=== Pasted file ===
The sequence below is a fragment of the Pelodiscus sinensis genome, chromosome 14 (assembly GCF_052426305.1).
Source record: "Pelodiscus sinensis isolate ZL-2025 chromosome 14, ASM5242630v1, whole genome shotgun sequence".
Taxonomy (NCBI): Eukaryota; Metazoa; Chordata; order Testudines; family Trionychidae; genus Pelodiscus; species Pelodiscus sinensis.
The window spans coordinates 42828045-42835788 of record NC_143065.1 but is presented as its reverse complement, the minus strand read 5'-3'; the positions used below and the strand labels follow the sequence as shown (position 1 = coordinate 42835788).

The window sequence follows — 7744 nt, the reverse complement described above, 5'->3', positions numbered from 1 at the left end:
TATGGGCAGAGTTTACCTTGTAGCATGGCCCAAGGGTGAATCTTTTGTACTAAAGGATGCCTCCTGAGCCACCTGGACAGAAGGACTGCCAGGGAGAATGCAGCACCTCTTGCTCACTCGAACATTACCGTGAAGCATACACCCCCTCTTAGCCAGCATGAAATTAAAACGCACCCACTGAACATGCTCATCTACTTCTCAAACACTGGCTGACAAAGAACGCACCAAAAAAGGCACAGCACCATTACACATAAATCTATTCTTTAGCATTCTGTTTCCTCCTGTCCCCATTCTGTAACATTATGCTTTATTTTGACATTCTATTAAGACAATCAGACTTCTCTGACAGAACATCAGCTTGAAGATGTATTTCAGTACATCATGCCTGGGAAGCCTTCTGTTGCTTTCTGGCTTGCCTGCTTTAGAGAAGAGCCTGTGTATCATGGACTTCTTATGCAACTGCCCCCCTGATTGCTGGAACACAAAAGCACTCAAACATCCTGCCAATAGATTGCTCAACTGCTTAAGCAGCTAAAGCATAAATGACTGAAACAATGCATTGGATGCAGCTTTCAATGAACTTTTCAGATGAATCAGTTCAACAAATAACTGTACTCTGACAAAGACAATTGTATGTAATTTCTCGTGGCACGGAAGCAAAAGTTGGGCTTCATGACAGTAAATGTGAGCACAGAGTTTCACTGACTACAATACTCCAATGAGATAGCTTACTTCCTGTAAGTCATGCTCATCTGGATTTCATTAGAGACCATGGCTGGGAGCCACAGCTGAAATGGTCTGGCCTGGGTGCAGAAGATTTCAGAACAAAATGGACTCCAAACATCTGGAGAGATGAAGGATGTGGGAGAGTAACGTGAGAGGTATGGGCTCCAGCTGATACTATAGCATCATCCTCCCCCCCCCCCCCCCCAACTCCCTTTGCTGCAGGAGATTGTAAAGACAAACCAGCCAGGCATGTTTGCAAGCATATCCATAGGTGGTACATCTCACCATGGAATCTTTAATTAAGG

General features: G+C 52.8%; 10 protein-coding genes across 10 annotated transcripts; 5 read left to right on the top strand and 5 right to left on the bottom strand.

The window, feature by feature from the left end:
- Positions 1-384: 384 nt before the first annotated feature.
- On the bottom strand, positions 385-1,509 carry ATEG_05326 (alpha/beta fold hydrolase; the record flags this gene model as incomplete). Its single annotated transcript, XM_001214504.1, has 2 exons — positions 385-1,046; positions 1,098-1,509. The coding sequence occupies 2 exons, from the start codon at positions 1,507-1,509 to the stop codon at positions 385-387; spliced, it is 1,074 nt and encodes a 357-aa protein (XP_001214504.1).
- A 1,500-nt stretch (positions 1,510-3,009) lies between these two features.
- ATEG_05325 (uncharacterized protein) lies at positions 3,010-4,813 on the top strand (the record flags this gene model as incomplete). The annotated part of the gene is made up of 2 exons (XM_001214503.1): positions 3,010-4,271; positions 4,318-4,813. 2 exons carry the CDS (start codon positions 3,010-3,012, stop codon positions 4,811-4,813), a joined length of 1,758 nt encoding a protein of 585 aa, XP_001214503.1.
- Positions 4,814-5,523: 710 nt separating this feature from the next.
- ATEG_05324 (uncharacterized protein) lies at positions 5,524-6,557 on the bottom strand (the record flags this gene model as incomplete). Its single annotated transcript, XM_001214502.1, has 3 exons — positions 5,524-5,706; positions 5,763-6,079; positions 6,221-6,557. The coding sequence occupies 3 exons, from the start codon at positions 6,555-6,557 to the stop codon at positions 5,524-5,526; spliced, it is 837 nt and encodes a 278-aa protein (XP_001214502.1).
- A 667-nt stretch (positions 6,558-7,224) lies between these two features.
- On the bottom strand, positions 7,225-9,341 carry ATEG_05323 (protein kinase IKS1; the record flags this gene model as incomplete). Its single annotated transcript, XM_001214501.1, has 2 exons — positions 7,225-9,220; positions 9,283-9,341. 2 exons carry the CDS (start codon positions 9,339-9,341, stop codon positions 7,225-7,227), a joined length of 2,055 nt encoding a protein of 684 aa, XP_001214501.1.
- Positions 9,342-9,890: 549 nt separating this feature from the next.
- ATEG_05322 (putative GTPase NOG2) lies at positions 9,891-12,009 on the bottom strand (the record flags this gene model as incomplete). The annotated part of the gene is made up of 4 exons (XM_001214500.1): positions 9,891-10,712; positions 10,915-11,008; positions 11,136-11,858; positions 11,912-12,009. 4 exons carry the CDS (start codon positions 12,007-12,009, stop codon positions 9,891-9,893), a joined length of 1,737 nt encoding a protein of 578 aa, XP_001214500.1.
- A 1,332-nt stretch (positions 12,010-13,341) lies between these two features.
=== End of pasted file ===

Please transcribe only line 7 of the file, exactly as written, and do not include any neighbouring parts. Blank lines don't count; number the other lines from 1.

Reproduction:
General features: G+C 52.8%; 10 protein-coding genes across 10 annotated transcripts; 5 read left to right on the top strand and 5 right to left on the bottom strand.